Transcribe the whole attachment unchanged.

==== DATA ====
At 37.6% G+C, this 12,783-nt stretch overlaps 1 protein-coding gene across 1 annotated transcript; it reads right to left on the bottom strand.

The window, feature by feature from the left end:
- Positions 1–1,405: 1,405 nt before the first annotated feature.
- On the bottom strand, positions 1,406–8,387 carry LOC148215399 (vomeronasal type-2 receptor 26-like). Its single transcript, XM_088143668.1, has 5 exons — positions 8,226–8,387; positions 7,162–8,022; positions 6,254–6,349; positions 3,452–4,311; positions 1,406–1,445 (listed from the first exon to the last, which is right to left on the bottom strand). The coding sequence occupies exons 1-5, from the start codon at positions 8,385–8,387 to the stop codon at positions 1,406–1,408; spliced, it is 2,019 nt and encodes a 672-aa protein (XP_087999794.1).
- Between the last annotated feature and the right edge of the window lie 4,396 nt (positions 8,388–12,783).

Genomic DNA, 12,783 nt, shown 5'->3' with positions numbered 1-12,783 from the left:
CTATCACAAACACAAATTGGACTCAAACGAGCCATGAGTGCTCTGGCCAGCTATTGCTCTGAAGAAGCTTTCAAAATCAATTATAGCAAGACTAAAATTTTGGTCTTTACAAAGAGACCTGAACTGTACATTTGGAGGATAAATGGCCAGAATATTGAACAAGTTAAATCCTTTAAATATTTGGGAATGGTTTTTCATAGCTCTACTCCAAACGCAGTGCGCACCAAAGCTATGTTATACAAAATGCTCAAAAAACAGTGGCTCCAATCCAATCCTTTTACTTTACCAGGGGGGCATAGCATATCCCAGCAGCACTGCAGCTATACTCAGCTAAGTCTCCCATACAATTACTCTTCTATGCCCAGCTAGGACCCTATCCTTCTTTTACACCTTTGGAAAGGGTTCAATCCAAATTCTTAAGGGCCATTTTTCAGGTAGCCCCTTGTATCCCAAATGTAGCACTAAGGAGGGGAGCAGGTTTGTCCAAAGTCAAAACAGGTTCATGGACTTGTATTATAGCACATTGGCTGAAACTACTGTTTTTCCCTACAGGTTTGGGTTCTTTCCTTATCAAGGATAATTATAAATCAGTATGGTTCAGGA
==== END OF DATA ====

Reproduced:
At 37.6% G+C, this 12,783-nt stretch overlaps 1 protein-coding gene across 1 annotated transcript; it reads right to left on the bottom strand.

The window, feature by feature from the left end:
- Positions 1–1,405: 1,405 nt before the first annotated feature.
- On the bottom strand, positions 1,406–8,387 carry LOC148215399 (vomeronasal type-2 receptor 26-like). Its single transcript, XM_088143668.1, has 5 exons — positions 8,226–8,387; positions 7,162–8,022; positions 6,254–6,349; positions 3,452–4,311; positions 1,406–1,445 (listed from the first exon to the last, which is right to left on the bottom strand). The coding sequence occupies exons 1-5, from the start codon at positions 8,385–8,387 to the stop codon at positions 1,406–1,408; spliced, it is 2,019 nt and encodes a 672-aa protein (XP_087999794.1).
- Between the last annotated feature and the right edge of the window lie 4,396 nt (positions 8,388–12,783).

Genomic DNA, 12,783 nt, shown 5'->3' with positions numbered 1-12,783 from the left:
CTATCACAAACACAAATTGGACTCAAACGAGCCATGAGTGCTCTGGCCAGCTATTGCTCTGAAGAAGCTTTCAAAATCAATTATAGCAAGACTAAAATTTTGGTCTTTACAAAGAGACCTGAACTGTACATTTGGAGGATAAATGGCCAGAATATTGAACAAGTTAAATCCTTTAAATATTTGGGAATGGTTTTTCATAGCTCTACTCCAAACGCAGTGCGCACCAAAGCTATGTTATACAAAATGCTCAAAAAACAGTGGCTCCAATCCAATCCTTTTACTTTACCAGGGGGGCATAGCATATCCCAGCAGCACTGCAGCTATACTCAGCTAAGTCTCCCATACAATTACTCTTCTATGCCCAGCTAGGACCCTATCCTTCTTTTACACCTTTGGAAAGGGTTCAATCCAAATTCTTAAGGGCCATTTTTCAGGTAGCCCCTTGTATCCCAAATGTAGCACTAAGGAGGGGAGCAGGTTTGTCCAAAGTCAAAACAGGTTCATGGACTTGTATTATAGCACATTGGCTGAAACTACTGTTTTTCCCTACAGGTTTGGGTTCTTTCCTTATCAAGGATAATTATAAATCAGTATGGTTCAGGA